Militants have hit police targets across Pakistan, killing at least 38 people in the east and northwest of the country.
In early-morning coordinated attacks in the eastern city of Lahore, groups of assailants struck the regional headquarters of the police's Federal Investigation Agency, as well as two police training centers.
Authorities there have so far confirmed 26 deaths, including eight security officials, nine attackers, and nine civilians.
The top military commander in Lahore, Major General Shafqat Ahmed, said all three attacks had been ended.
"I want to tell you that the situation inside is under control. I have been inside personally and I looked at the building [where attackers were holed up]," he told journalists after visiting the training facility for the elite police commandos.
"Now we are searching this whole area. Inside the building there are still lying five dead bodies of those terrorists. Some of them blew themselves up and some were killed in action by security forces."
Police stand among the wreckage of a damaged police station after a blast in the town of Kohat.
The Federal Investigation Agency and the Manawan Police Training Center had previously been targeted by militants. Some of the gun battles lasted for hours.
In the northwest, a suicide car bomber set off his explosives outside a police station in the city of Kohat, killing at least 11 people. At least one child died and a dozen people were injured in a bomb attack in the northwestern city of Peshawar.
The Tehrek-e Taliban Pakistan (Movement of the Pakistani Taliban) has reportedly claimed responsibility for these attacks. Preparing Waziristan Offensive
The latest carnage is the latest in a string of assaults by militants in Pakistan that have claimed the lives of some 150 people over the past 10 days.
The attacks come as the government is reportedly preparing an army offensive against militants in the South Waziristan region, which borders Afghanistan.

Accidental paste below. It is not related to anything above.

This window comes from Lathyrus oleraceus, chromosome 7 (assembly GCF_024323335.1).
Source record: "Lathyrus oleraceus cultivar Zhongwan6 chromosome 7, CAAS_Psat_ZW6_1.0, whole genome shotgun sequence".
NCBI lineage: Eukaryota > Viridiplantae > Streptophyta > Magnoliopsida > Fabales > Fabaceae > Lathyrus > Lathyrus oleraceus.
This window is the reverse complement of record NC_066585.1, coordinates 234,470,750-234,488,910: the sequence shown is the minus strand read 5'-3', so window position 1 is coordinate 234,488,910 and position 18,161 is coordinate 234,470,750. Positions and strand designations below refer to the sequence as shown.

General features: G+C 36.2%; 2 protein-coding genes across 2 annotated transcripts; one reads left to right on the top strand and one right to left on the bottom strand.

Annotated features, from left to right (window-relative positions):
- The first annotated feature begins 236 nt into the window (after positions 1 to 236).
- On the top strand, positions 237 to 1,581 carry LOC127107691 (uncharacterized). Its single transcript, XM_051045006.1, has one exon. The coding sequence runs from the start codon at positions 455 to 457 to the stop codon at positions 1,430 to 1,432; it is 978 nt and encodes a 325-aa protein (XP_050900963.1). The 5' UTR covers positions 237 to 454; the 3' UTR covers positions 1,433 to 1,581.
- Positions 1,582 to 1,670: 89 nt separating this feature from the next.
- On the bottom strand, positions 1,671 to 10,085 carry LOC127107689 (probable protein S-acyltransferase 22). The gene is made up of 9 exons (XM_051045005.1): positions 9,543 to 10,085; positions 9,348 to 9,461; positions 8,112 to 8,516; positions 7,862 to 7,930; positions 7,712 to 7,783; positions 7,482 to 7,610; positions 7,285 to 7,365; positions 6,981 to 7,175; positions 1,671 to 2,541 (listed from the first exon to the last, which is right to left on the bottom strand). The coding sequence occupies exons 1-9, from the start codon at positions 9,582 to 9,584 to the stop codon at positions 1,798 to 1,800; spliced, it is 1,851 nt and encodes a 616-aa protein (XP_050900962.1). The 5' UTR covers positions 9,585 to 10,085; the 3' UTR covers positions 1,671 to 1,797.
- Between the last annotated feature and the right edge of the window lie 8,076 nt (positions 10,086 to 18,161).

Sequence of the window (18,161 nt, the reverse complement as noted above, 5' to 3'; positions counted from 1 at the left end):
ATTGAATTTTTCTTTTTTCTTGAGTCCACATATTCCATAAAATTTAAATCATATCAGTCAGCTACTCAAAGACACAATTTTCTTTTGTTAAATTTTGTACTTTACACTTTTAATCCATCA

This remote mountainous region is considered a sanctuary for Islamist extremist from the region and the world.
Parts of South Waziristan are the last patch of territory controlled by Tehrek-e Taliban after losing a tough battle against Pakistani forces in the Swat Valley early this year.
Analysts see the group as closely allied with Al-Qaeda and the Islamic Movement of Uzbekistan, many of whose leaders have been killed in suspected drone strikes in the region during the past year.
Pakistani author and analyst Imtiaz Gul has followed Pakistan's protracted struggle against extremists. He says that the fresh wave of violence by militants has two primary motives.
"No. 1, probably to divert the army's attention, the security forces' attention from the impending South Waziristan operation. And secondly, they want to at the same time create scare and terror of people living in the cities," he says.
Gul suggests that the "Punjabi Taliban" -- groups of sectarian Sunni extremists and jihadists formerly active in the Indian-administered Kashmir region -- have now openly joined Tehrek-e Taliban Pakistan in its fight against Pakistani forces.
"Fedayeed" attacks, that is attacks carried out by gunmen ready to fight to the death, are a signature tactic of these groups and were extensively used against Indian security forces during the now two-decade-old insurgency there. Terrorist Central
Gul adds that Waziristan is central to winning the ongoing struggle against extremists in Pakistan. "Waziristan is important because most probably the entire terrorist network is located there, led by Islamic Movement of Uzbekistan fighters who had been under the protection of [former Taliban leader] Baituallah Mehsud and now who are under the protection of Hakimullah Mehsud his successor," he says.
"And these are the people who are really staunch, vicious followers of the ideology that Dr. Ayman al-Zawahri, the No. 2 of Al-Qaeda, stands for."
High-ranking Pakistani officials have been talking about a "decisive offensive" against the extremists in Waziristan since early June.
But in the meantime, the Pakistani military has besieged a nearly 2,500-square-kilometer region of South Waziristan now controlled by the Taliban, where suspected air strikes by unmanned U.S. drones are intermittently reported to have successfully targeted Taliban and Al-Qaeda leaders.
Gul considers this a "very badly delayed action, which has given the terrorists the opportunity to fulfill their agenda and go after targets that they think are necessary to deter the military from hunting them down."